Fraenkel – Flawed Judgement

I INTEND to talk mainly about the political and legal context of the Qarase Vs Bainimarama High Court ruling, and its consequences for Fiji, rather than principally about the legal details of the judgement itself. I’m speaking as a political scientist, as a long-time resident in Fiji (until 2007) and as an observer of that country’s contemporary political history.

First, let me say something about the context of this recent judgement.

The High Court judgement in Qarase Vs Bainimarama has come as a shock to many in Fiji.

Despite some controversies associated with judicial reaction to the 2000 coup, people in Fiji had grown accustomed to the courts seeming to be largely independent of political influence, reasonably dependable and held in high public esteem.

Indeed, an extraordinary veneration has come to exist for the rule of law in Fiji, paradoxically to a far greater degree than that respect which exists for constitutional democracy. After the failed George Speight putsch in May 2000, Fiji’s courts ruled the post-coup interim regime led by Laisenia Qarase to be illegal.

First in the Lautoka High Court, presided over by the now acting Chief Justice Anthony Gates, and then in the Chandrika Prasad case before the Court of Appeal in 2001, judges found the 1997 Constitution intact and ordered a speedy return to democratic rule.

By contrast, other parts of the world, such as Nigeria and Pakistan, have considerably greater familiarity with court judgements that have aimed to legitimise post-coup governments.

The Fiji experience has also been unusual in another way. In the March 2001 Court of Appeal judgement, the court said ‘to its credit, the Interim Civilian Government in this case has adopted a very responsible stance’, making clear that ‘in the event of the 1997 Constitution being upheld by the courts, it would use its best endeavours to promote a return to constitutional legality’. This it did. In other parts of the world, regimes that arose in the aftermath of coups have been much more likely to defy such decisions from the courts.

The 2001 Chandrika Prasad case was not the last of Fiji’s high profile court judgements regarding the constitutionality of the Qarase-led government. Following that case, interim Prime Minister Qarase proved able to win the consequent election, and form a majority government. But this too was found to be unconstitutional, on the grounds that it had failed to follow constitutional provisions requiring all parties with more than 10 per cent of seats to participate in Cabinet. Yet after a further election, in May 2006, returned Prime Minister Qarase, he formed a multi-party Cabinet that included leading members of the previously excluded Fiji Labour Party. It was a fraught arrangement, largely because FLP leader Mahendra Chaudhry preferred to remain outside cabinet, and the set-up was ultimately destroyed by the military coup of December 5th 2006. Nevertheless, this was the first time since independence that political leaders from Fiji’s two major political parties – the one representing the now 57 per cent ethnic Fijians and the other representing the 37 per cent Indo-Fijians – had attempted to cooperate together in cabinet. It was a promising if stillborn experiment.

In other words, in the two major constitutional issues brought before the courts during 2000-2006, the courts in both cases found the Qarase government to be illegal. In both cases, the government eventually accepted the court’s verdict, and reconstructed itself accordingly. Yet now, when that government has been illegally ousted from office by the Fiji Military Forces and looks to the courts for protection, far from finding that usurpation of power and the subsequent presidential decrees to be unlawful, the courts instead have ruled in such a way as to legitimise the post-coup interim order.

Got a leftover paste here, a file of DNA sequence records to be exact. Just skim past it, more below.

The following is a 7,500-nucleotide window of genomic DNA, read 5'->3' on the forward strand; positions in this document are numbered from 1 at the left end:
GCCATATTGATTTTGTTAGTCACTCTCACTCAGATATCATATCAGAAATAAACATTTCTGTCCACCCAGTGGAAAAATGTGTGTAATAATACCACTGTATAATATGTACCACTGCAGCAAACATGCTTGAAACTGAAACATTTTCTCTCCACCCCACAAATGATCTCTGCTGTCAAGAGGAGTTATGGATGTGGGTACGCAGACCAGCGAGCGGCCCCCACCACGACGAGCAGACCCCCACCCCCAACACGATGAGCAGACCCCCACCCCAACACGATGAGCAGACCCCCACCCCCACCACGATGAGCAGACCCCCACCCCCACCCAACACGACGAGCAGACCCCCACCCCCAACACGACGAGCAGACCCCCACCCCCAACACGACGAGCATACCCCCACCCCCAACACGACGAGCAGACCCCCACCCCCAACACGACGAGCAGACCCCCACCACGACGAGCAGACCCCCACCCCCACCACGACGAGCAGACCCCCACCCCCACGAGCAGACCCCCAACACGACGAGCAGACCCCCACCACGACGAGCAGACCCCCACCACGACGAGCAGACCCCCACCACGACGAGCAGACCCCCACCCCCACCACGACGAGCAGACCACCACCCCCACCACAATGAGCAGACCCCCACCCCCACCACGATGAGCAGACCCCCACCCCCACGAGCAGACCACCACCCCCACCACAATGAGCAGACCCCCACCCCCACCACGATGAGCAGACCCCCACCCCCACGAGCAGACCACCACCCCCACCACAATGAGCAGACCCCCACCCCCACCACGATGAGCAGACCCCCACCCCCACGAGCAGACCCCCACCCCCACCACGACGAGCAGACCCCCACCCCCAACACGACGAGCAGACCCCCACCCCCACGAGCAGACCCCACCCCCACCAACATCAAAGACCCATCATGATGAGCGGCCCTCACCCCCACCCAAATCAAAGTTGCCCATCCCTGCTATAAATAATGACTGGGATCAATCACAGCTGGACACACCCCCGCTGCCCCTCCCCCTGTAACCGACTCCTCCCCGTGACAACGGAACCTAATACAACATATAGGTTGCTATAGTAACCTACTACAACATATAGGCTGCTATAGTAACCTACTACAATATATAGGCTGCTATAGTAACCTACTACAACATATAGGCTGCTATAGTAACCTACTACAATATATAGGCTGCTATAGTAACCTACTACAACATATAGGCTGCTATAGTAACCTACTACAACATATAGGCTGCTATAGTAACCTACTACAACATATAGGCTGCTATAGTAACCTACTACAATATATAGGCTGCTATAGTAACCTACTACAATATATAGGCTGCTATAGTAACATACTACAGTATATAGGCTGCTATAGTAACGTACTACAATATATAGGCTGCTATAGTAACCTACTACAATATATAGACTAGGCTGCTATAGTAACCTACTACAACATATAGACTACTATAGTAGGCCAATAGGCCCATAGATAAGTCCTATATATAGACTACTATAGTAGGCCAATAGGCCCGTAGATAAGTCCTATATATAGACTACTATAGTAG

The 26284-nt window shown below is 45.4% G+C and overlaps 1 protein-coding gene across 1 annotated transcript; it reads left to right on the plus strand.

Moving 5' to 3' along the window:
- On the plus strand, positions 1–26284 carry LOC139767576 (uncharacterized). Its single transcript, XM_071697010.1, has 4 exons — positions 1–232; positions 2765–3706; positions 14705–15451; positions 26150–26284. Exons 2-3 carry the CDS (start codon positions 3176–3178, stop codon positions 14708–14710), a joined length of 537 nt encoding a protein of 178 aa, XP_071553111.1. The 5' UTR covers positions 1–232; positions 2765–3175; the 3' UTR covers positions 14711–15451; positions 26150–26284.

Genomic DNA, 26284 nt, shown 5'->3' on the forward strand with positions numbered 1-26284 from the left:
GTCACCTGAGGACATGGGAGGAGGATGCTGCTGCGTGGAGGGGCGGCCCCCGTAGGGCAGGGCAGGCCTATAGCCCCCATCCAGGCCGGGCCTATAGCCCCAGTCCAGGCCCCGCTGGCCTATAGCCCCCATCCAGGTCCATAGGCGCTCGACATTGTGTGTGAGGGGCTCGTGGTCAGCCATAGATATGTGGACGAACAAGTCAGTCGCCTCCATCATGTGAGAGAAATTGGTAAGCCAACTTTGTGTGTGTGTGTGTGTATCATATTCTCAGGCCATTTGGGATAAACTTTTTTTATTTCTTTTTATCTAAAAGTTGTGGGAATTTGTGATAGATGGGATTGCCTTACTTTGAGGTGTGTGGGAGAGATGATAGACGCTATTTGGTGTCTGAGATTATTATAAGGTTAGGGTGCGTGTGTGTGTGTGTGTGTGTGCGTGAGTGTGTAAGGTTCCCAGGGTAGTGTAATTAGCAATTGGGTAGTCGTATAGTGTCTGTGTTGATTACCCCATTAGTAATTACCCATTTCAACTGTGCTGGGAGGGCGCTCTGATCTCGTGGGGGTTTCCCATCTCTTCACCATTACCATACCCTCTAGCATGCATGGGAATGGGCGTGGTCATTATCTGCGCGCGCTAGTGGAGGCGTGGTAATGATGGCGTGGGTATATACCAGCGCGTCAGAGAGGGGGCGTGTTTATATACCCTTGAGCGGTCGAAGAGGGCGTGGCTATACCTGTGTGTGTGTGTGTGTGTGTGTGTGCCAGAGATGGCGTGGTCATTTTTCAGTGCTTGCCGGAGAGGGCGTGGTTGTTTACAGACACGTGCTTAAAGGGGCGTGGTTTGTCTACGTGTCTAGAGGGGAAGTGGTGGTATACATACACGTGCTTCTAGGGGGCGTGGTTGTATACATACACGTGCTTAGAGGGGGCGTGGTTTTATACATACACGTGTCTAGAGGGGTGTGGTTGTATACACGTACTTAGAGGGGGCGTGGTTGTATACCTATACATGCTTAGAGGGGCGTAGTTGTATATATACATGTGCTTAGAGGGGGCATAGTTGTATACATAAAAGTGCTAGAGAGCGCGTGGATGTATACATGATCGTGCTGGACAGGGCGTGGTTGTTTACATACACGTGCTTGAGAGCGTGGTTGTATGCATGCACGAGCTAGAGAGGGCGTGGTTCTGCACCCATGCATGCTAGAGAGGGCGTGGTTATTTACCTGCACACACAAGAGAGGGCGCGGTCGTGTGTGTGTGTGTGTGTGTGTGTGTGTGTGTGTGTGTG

The High Court has found that ‘exceptional circumstances existed’, because ‘the stability of the State was endangered’, so the President was entitled to use certain ‘prerogative powers’ not provided for in the Constitution.
No consideration is given to the fact that the source of that instability was the Commander of the RFMF himself, who as a result of the exercise of these prerogative powers was himself made Prime Minister.

It is a deeply flawed judgement; one that is likely to have long-term negative repercussions for the respect in which the courts have been held in Fiji.

Unfortunately, there can be little expectation that Fiji’s Court of Appeal or Supreme Court will reverse the High Court’s judgement. Fiji’s judiciary has been thoroughly reshaped since the 2006 coup.

First, the Chief Justice Daniel Fatiaki was controversially ‘suspended’ in January 2007, and Justice Gates appointed as acting chief justice under circumstances widely interpreted to have been illegal. The President of the Court of Appeal, Gordon Ward, refused to accept renewal of appointment under the new order.

His house in Pacific Harbour was burnt to the ground in suspicious circumstances. The six remaining expatriate judges on Fiji’s Court of Appeal resigned in September 2007, saying that it was apparent that their services were not wanted.

Former Fiji Supreme Court judge, Robert French – now Chief Justice in Australia – writing in The Australian in May explained the reasons for his declining any renewal of appointment on the Supreme Court of Fiji, stating that to do so would entail an ‘implicit bargain’ with the interim Government and that ‘when faced with a challenge to the lawfulness of the government itself, such a judge could be seen to have a conflict of interest’ (The Australian, 2 May 2008). High Court judge, Justice Gerard Winter similarly decided, as he put it, that ‘I could not renew my warrant in 2008 if the military regime was still in power as to do so would run contrary to my original oath of office’.

There are several other Australian judges, who took their commissions from an elected government, who are still sitting on the Supreme Court, but their appointments expire before the end of the year or in early 2009. Clearly, the extraordinary delay – from March to October 2008 – before the announcement of the verdict in Qarase Vs Bainimarama has contributed to the probability that these remaining judges will be unable to ever hear the Qarase Vs Bainimarama appeals, should these reach the Supreme Court.

Those that sit on the benches of Fiji’s courts will, by then, be almost exclusively judges who have accepted appointments under the interim order, or local judges who may for obvious reasons find greater difficulty ruling in such a way as to contest the authority of the post-coup government.